For the TM band, we note from Fig. 3(C) that the TM mode has a large Ez component inside the inner core, which would make a significant contribution to the top integral in Eq. (8). This explains why the TM band makes a large downward shift in frequency even with the insertion of a relatively small inner core. In the case of the m=1 band, we refer back to Fig. 3(D), which shows a very small field inside the inner core. Hence only a small δω is to be expected, verified by Fig. 2 where the m=1 band changes very little for the given range of ri ’s.
But then why is it that the TM mode can have a large field inside the inner core and the m=1 mode can’t? The Appendix provides us with a clue. For the TM mode, we see from the Appendix that it has two field component in the inner core: Ez and Er , which are proportional to the zeroth order Bessel’s function J 0(kcor) and first order Bessel’s function J 1(kcor) respectively, where kco is the transverse wavevector inside the core. Assuming the core is small and knowing that J 0(0)=1 and J 1(0)=0, we see that Ez would necessarily be large and Er would necessarily be small.
The situation is different for the m=1 mode. From the Appendix, we observe that all three field components, Ez, Er , and E θ, are present in the inner core. The Ez component can be neglected because it is proportional to J 1(kcor), whereas Er and Eθ each contains a J 0(kcor) term and are equal in amplitude at r=0. For a high-index core with ni =4.6 and an air region outside, boundary matching imposes a large jump discontinuity at the boundary for Er . In fact, at the boundary = =21.16 . This explains why Er is necessarily small in a high-index center core after the mode function has been properly normalized. Eθ is also small in the core because it’s been tied down with Er at r=0, (i.e., Eθ (0)=Er (0) in amplitude). As a final remark, we note the same boundary conditions do not have the same “clamping” effect on the TM mode, where the predominant component is Ez , which is continuous across the core boundary.
To verify the validity of our perturbation analysis, we lower the index of refraction of the inner core and repeat the same asymptotic calculations. The resulting band diagrams for ni =1.45 and ro =1.4a are plotted in Fig. 4, and the field profiles in Fig. 5. According to our above analysis, the clamping effect imposed by the boundary conditions on the Er component of the m=1 mode should not be nearly as prominent as before owing to the greatly reduced index of refraction in the core. As a result, the downward shifts of the TM band and the m=1 band should be much smaller than before and of the same order of magnitude. This is exactly what we observe in Fig. 4, although the downward shift of the TM band is still larger because the inner core still provides some clamping even with the reduced index of refraction.
Having found a single-mode transmission window for the TM band in Fig. 2(D), we now explore the possibility of including a zero-dispersion point in this window. If we reduce the outer core radius ro initially to push both the TM and the m=1 bands higher up in the bandgap for the air-core Bragg fiber, then when we insert the inner core, we know the m=1 band will pretty much stay high up in the bandgap while the TM band will come down all the way to the bottom. In this way we can extend the single-mode frequency window and hopefully it will also include a zero-dispersion point. This is exactly what we did and the resulting band diagrams for ni =4.6 and ro =0.867a are plotted in Fig. 6. Note the arrow that points to the zero-dispersion point inside the single-mode window in Fig. 6(D).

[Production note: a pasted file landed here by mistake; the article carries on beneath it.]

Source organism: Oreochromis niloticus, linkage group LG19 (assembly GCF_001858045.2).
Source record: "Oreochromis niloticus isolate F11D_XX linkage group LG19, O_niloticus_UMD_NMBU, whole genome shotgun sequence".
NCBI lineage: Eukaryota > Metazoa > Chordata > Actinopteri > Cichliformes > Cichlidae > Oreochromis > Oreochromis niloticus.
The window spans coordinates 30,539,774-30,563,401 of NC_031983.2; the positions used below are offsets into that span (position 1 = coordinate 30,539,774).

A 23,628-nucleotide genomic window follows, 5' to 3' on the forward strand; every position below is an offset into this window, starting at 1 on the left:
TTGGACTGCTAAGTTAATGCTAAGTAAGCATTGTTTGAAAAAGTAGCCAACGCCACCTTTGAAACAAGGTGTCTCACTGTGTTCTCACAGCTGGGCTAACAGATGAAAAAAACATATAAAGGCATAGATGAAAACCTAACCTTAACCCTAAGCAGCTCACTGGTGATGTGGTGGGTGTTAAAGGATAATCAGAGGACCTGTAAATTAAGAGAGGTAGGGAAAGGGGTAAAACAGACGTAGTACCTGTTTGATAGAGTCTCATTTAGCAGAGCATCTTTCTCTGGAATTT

2.3 FDTD simulations
Thus far we have used the asymptotic algorithm to study the dispersion properties of the air-core and coaxial Bragg fibers. Now we use 2D finite difference time domain (FDTD) simulations to verify the validity of the asymptotic approach. The 2D FDTD algorithm we used in this paper follows that in Ref. . The key observation is that for any mode propagating in a dielectric structure uniform in the z direction, the z dependence of the fields is simply exp(iβz). For example, we can write the electric field as (x, y, t)exp(iβz) and the magnetic field as (x, y, t)exp(iβz). As a result, the 3D Maxwell equations are reduced to 2D ones:
where ∇⊥ is defined as . We can transform these 2D differential equations into a set of finite difference equations following the standard finite difference time domain procedure . At the boundaries of the computational domain, we use the perfectly matched layer boundary condition (PML) [11, 12] to absorb all the outgoing radiation. For the 2D FDTD equations and other details about the implementation of the algorithm, the reader should consult Ref. .
We choose to study the coaxial fiber with reduced ro whose band diagram is given in Fig. 6(D). Specifically the fiber parameters are given as follows: ni =4.6, ri =0.267a, no =1, ro =0.867a, n 1=4.6, d 1=0.333a, n 2=1.6 and d 2=0.667a, where all the parameters are defined in Fig. 1. A total of 5 cladding pairs are used, which should provide good mode confinement based on our experiences.
To verify the dispersion curve in Fig. 6(D) with FDTD simulations, we first give the fiber an initial field and let it evolve in time in accordance with the Maxwell’s equations, with the value of a chosen field component recorded at each time step. We then proceed to perform a fast Fourier transform (FFT) on the time evolution data, and each confined mode would be represented by a peak in the FFT plot in frequency spectrum.
In Fig. 8, we show the Ez field distribution of a TM mode, filtered out by FDTD simulation. The frequency and propagation constant of the mode are respectively ω=0.2238(2πc/a) and β=0.2(2π/a). Fig. 8 clearly shows that the guided mode has no θ dependence, just as what we would expect from a TM mode function.
In this paper we have studied the dispersion properties of both the air-core and coaxial Bragg fibers. The effect of an inner core on fiber dispersion relation has also been characterized by a perturbation analysis. This analysis leads to the discovery of a large single-mode frequency window in the coaxial fiber for the TM mode, which also contains a zero-dispersion point. The validity of our analysis has been verified by FDTD simulations.
Let’s take the z axis as the direction of propagation, then every field component has the form
where ψ can be Ez, Er , Eθ, Hz, Hr, Hθ. ω is the angular frequency and β is the propagation constant.
From waveguide theory we know that the transverse field components can be expressed in terms of Ez and Hz . In particular, Er and Eθ can be written as :
Inside the core,
TM mode: Er is the only transverse field component
where kco is the transverse wavevector inside the core,
where to go from the third equality to the fourth equality we’ve used the fact that . And to reach the last equality we have used the fact that as . By the same token,